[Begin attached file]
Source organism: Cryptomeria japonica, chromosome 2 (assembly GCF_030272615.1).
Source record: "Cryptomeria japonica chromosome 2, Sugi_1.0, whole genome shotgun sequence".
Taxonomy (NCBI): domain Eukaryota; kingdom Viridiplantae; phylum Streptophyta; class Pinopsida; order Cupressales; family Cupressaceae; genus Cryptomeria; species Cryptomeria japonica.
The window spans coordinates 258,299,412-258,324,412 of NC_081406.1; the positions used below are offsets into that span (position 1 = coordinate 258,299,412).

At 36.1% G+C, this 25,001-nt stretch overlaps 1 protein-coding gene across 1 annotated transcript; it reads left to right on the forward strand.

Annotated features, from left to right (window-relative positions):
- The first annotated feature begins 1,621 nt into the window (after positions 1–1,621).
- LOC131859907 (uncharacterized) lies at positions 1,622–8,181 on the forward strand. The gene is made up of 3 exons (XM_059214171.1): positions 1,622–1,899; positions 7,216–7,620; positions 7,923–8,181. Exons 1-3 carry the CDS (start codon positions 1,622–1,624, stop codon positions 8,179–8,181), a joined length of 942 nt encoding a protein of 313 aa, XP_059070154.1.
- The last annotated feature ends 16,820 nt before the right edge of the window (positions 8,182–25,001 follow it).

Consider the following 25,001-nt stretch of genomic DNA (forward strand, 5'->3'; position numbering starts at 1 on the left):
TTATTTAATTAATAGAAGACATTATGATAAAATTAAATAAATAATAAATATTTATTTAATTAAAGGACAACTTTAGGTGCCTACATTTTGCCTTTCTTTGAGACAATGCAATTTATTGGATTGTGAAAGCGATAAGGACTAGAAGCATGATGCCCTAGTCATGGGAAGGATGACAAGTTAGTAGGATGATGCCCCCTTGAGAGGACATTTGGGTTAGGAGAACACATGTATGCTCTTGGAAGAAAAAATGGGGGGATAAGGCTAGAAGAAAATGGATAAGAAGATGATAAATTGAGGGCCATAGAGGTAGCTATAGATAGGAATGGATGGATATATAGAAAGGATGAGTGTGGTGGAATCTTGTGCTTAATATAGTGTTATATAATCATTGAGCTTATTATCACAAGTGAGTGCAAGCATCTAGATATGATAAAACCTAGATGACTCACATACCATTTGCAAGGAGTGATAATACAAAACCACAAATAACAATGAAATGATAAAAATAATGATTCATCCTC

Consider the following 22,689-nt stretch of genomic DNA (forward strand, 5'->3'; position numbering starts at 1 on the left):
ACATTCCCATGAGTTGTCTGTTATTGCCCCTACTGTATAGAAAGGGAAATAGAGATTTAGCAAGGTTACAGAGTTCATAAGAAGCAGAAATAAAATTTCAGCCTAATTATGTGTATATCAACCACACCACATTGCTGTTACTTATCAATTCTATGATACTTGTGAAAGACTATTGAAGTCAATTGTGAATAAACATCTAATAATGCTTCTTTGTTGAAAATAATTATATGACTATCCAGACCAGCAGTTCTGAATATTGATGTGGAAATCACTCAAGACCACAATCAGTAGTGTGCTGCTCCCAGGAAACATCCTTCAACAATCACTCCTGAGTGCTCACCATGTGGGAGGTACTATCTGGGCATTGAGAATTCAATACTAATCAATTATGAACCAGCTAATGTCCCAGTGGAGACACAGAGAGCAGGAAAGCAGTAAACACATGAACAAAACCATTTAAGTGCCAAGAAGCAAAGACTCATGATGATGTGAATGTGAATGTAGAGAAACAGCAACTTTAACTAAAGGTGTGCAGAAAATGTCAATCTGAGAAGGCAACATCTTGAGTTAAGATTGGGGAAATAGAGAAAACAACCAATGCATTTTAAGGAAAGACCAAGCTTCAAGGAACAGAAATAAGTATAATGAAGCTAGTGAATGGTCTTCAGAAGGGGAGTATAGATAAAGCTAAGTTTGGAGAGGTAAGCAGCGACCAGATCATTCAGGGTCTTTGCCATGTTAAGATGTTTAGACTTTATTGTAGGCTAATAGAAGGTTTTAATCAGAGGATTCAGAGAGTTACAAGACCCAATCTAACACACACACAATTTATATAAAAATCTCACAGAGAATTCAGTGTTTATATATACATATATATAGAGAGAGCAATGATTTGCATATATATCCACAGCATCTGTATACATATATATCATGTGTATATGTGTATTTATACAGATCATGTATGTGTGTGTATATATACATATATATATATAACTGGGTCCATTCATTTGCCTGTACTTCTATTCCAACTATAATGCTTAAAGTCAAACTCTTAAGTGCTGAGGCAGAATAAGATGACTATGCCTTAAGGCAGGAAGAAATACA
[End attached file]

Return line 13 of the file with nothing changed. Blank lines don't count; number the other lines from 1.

ACATTCCCATGAGTTGTCTGTTATTGCCCCTACTGTATAGAAAGGGAAATAGAGATTTAGCAAGGTTACAGAGTTCATAAGAAGCAGAAATAAAATTTCAGCCTAATTATGTGTATATCAACCACACCACATTGCTGTTACTTATCAATTCTATGATACTTGTGAAAGACTATTGAAGTCAATTGTGAATAAACATCTAATAATGCTTCTTTGTTGAAAATAATTATATGACTATCCAGACCAGCAGTTCTGAATATTGATGTGGAAATCACTCAAGACCACAATCAGTAGTGTGCTGCTCCCAGGAAACATCCTTCAACAATCACTCCTGAGTGCTCACCATGTGGGAGGTACTATCTGGGCATTGAGAATTCAATACTAATCAATTATGAACCAGCTAATGTCCCAGTGGAGACACAGAGAGCAGGAAAGCAGTAAACACATGAACAAAACCATTTAAGTGCCAAGAAGCAAAGACTCATGATGATGTGAATGTGAATGTAGAGAAACAGCAACTTTAACTAAAGGTGTGCAGAAAATGTCAATCTGAGAAGGCAACATCTTGAGTTAAGATTGGGGAAATAGAGAAAACAACCAATGCATTTTAAGGAAAGACCAAGCTTCAAGGAACAGAAATAAGTATAATGAAGCTAGTGAATGGTCTTCAGAAGGGGAGTATAGATAAAGCTAAGTTTGGAGAGGTAAGCAGCGACCAGATCATTCAGGGTCTTTGCCATGTTAAGATGTTTAGACTTTATTGTAGGCTAATAGAAGGTTTTAATCAGAGGATTCAGAGAGTTACAAGACCCAATCTAACACACACACAATTTATATAAAAATCTCACAGAGAATTCAGTGTTTATATATACATATATATAGAGAGAGCAATGATTTGCATATATATCCACAGCATCTGTATACATATATATCATGTGTATATGTGTATTTATACAGATCATGTATGTGTGTGTATATATACATATATATATATAACTGGGTCCATTCATTTGCCTGTACTTCTATTCCAACTATAATGCTTAAAGTCAAACTCTTAAGTGCTGAGGCAGAATAAGATGACTATGCCTTAAGGCAGGAAGAAATACA